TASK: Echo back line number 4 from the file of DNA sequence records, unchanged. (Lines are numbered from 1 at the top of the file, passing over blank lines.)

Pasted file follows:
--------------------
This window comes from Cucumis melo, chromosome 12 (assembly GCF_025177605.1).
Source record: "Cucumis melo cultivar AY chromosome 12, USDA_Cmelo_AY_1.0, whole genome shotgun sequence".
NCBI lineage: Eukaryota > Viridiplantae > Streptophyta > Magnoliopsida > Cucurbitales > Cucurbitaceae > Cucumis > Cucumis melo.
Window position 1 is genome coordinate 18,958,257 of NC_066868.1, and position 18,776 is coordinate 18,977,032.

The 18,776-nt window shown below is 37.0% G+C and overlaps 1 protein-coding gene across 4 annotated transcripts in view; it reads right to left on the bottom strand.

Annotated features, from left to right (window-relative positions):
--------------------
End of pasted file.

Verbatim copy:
Window position 1 is genome coordinate 18,958,257 of NC_066868.1, and position 18,776 is coordinate 18,977,032.